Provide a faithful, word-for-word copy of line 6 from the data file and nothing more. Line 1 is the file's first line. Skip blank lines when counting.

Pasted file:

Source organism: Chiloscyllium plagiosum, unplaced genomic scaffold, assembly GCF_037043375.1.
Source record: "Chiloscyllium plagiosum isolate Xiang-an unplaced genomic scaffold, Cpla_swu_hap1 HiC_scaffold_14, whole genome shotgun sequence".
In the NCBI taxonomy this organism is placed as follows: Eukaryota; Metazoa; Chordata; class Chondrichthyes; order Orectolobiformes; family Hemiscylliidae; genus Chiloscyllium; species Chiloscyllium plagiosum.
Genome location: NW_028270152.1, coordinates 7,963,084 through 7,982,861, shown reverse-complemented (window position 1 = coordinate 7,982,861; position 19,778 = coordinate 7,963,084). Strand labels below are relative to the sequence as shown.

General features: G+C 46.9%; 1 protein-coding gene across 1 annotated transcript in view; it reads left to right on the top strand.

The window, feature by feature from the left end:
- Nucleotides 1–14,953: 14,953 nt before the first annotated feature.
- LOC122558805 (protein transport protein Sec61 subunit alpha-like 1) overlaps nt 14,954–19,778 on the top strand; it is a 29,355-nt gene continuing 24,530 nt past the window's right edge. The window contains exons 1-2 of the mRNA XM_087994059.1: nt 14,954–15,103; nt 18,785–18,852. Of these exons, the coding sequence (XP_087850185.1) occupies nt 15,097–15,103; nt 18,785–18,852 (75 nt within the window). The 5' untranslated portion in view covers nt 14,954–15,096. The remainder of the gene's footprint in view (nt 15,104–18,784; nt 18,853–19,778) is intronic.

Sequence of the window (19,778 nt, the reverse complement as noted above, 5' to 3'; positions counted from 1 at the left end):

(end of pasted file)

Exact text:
The window, feature by feature from the left end: